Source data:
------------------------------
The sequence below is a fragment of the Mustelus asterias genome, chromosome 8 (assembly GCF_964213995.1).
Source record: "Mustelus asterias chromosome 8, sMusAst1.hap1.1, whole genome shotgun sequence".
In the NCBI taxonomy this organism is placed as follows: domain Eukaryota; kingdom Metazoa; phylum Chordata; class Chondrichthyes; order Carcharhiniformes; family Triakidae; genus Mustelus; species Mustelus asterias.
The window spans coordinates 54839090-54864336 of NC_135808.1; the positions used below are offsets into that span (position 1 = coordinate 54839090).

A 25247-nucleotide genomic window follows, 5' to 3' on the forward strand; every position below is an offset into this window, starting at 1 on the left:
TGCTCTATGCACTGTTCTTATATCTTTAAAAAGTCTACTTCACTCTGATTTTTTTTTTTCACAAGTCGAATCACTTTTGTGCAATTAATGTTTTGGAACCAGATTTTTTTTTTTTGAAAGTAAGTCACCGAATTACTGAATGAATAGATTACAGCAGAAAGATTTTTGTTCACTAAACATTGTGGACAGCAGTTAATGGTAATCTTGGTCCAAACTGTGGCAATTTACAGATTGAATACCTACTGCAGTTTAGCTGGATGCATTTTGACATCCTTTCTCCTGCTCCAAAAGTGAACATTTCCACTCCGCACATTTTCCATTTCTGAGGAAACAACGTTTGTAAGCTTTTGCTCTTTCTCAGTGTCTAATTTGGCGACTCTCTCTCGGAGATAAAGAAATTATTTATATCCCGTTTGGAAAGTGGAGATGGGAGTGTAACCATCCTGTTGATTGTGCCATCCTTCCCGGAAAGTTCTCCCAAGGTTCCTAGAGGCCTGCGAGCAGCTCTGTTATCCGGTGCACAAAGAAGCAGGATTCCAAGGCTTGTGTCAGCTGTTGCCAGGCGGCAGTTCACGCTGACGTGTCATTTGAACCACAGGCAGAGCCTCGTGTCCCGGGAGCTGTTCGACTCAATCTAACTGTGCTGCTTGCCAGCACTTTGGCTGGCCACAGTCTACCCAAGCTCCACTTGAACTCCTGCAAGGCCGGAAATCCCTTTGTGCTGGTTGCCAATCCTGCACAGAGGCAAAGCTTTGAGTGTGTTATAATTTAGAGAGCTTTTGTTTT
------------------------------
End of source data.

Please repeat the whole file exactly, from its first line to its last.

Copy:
The sequence below is a fragment of the Mustelus asterias genome, chromosome 8 (assembly GCF_964213995.1).
Source record: "Mustelus asterias chromosome 8, sMusAst1.hap1.1, whole genome shotgun sequence".
In the NCBI taxonomy this organism is placed as follows: domain Eukaryota; kingdom Metazoa; phylum Chordata; class Chondrichthyes; order Carcharhiniformes; family Triakidae; genus Mustelus; species Mustelus asterias.
The window spans coordinates 54839090-54864336 of NC_135808.1; the positions used below are offsets into that span (position 1 = coordinate 54839090).

A 25247-nucleotide genomic window follows, 5' to 3' on the forward strand; every position below is an offset into this window, starting at 1 on the left:
TGCTCTATGCACTGTTCTTATATCTTTAAAAAGTCTACTTCACTCTGATTTTTTTTTTTCACAAGTCGAATCACTTTTGTGCAATTAATGTTTTGGAACCAGATTTTTTTTTTTTGAAAGTAAGTCACCGAATTACTGAATGAATAGATTACAGCAGAAAGATTTTTGTTCACTAAACATTGTGGACAGCAGTTAATGGTAATCTTGGTCCAAACTGTGGCAATTTACAGATTGAATACCTACTGCAGTTTAGCTGGATGCATTTTGACATCCTTTCTCCTGCTCCAAAAGTGAACATTTCCACTCCGCACATTTTCCATTTCTGAGGAAACAACGTTTGTAAGCTTTTGCTCTTTCTCAGTGTCTAATTTGGCGACTCTCTCTCGGAGATAAAGAAATTATTTATATCCCGTTTGGAAAGTGGAGATGGGAGTGTAACCATCCTGTTGATTGTGCCATCCTTCCCGGAAAGTTCTCCCAAGGTTCCTAGAGGCCTGCGAGCAGCTCTGTTATCCGGTGCACAAAGAAGCAGGATTCCAAGGCTTGTGTCAGCTGTTGCCAGGCGGCAGTTCACGCTGACGTGTCATTTGAACCACAGGCAGAGCCTCGTGTCCCGGGAGCTGTTCGACTCAATCTAACTGTGCTGCTTGCCAGCACTTTGGCTGGCCACAGTCTACCCAAGCTCCACTTGAACTCCTGCAAGGCCGGAAATCCCTTTGTGCTGGTTGCCAATCCTGCACAGAGGCAAAGCTTTGAGTGTGTTATAATTTAGAGAGCTTTTGTTTT